Mark Jordon's book does an adequate job of discussing the systematic Catholic language that does now allow for disagreement or dissent. Beyond that Jordan reveals how homerotic the liturgy and the beauracracy of the Church is. Jordan then challenges to begin a new Catholic community. Not a community such as Dignity, but one in which a new language and a new way of saying homosexual can become the foundation of a new teaching.
For some Gay Catholics, who wish to stay within the church, this may seem like whistling past the cemetery. But it may be the only way one can move the Catholic Church, albeit probably through another milennium, into not only the recognition that its basis is homoerotic, but to embrace it as well.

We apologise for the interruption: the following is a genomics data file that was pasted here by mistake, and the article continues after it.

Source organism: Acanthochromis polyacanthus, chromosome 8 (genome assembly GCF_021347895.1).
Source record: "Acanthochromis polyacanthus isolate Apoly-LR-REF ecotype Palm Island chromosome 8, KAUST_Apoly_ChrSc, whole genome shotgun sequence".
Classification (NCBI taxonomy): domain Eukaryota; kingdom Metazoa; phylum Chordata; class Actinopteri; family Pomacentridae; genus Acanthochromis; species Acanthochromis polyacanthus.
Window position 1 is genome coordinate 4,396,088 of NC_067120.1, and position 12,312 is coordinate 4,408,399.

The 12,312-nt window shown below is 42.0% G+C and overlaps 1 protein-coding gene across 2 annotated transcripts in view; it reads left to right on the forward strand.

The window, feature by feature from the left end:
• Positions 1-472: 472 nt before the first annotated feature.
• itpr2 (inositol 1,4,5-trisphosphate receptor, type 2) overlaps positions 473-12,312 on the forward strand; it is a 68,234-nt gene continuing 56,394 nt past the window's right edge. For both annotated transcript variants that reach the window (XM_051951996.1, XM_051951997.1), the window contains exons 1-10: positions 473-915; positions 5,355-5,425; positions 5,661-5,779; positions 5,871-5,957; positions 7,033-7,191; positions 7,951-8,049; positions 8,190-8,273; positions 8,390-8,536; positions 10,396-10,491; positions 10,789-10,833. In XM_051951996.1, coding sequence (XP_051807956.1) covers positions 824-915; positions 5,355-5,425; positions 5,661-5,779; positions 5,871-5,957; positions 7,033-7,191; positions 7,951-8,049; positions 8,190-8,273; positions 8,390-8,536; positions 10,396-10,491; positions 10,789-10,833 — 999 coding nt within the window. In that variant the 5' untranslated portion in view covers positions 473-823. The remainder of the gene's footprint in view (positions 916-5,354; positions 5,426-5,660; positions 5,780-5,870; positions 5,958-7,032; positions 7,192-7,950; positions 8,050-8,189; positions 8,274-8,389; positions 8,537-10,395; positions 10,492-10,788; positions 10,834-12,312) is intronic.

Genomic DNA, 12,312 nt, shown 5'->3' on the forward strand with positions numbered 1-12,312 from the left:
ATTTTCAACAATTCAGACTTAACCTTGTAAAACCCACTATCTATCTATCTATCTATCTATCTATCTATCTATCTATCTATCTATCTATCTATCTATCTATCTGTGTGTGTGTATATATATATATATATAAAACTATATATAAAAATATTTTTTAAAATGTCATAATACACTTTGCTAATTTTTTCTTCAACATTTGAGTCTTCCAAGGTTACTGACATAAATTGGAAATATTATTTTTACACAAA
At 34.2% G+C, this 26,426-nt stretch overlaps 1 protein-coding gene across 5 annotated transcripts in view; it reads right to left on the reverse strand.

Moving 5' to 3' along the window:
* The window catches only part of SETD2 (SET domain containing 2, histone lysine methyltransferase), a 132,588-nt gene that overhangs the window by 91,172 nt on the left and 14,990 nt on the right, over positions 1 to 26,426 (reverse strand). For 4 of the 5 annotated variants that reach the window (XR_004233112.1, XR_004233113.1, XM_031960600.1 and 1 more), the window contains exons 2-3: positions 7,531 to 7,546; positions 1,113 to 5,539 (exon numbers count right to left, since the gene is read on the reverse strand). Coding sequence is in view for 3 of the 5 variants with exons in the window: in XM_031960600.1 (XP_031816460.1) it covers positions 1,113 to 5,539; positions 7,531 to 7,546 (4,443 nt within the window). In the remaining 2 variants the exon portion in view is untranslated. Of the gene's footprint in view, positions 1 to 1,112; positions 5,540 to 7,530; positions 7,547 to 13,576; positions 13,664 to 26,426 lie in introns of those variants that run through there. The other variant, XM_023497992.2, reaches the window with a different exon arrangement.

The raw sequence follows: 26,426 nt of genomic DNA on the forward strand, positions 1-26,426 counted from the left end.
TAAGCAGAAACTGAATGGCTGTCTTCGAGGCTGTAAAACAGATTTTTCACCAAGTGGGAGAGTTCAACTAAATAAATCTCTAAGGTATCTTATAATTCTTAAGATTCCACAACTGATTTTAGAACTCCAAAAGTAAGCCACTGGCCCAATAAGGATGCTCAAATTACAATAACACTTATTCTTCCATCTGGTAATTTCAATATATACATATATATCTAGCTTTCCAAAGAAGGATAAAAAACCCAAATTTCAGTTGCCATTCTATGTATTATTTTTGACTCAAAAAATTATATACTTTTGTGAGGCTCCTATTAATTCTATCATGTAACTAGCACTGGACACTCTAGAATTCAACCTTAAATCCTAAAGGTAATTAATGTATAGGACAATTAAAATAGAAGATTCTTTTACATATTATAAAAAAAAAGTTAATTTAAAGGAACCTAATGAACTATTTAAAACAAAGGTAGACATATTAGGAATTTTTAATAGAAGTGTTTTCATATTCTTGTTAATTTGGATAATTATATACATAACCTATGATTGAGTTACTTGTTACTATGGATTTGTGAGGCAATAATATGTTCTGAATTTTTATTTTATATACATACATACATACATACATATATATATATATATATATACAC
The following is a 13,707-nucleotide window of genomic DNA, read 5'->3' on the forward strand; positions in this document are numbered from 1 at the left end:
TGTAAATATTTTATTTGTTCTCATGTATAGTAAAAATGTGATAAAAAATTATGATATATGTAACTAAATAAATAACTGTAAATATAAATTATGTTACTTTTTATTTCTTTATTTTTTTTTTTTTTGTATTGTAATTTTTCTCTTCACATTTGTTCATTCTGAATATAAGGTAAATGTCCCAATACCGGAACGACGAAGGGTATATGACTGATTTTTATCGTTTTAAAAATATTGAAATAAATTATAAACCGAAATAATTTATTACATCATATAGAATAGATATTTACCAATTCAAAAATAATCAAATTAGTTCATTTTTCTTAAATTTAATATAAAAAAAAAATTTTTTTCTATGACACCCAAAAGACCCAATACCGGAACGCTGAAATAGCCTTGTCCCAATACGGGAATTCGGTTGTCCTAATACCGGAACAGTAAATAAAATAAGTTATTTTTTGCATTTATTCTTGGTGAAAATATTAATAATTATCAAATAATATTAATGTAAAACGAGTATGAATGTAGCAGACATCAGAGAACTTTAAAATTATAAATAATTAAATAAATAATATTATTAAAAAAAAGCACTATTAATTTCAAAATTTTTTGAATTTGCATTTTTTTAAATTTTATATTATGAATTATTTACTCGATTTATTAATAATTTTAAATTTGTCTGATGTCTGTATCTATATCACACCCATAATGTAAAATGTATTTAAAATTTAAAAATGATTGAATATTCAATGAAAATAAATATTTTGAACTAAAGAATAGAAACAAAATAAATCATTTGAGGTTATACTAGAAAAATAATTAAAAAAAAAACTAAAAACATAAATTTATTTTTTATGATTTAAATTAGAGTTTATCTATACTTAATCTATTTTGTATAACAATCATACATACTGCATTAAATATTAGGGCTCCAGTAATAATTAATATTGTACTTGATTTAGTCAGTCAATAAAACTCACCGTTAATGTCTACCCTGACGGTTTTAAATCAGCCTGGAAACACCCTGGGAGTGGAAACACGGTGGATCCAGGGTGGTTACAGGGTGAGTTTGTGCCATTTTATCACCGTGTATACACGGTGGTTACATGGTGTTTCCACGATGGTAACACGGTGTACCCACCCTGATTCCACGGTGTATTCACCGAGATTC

One wonders, though, how this community begins. Where are the writers, the liturgists, the theologians? The only other answer for gay Catholics is to find another denomination or marginal quasi Christian group.
Jordon's idea may be quite exciting.
A bit blabby, but overall quite interesting. If you read history, which some of the previous reviewers evidently have not, the church has always been a haven for those interested in alternative lifestyles. This is a problem when it focuses on children, of course. After all, the Marquis de Sade claimed that he learned his various perversions from the Jesuit priests who tutored him as a child.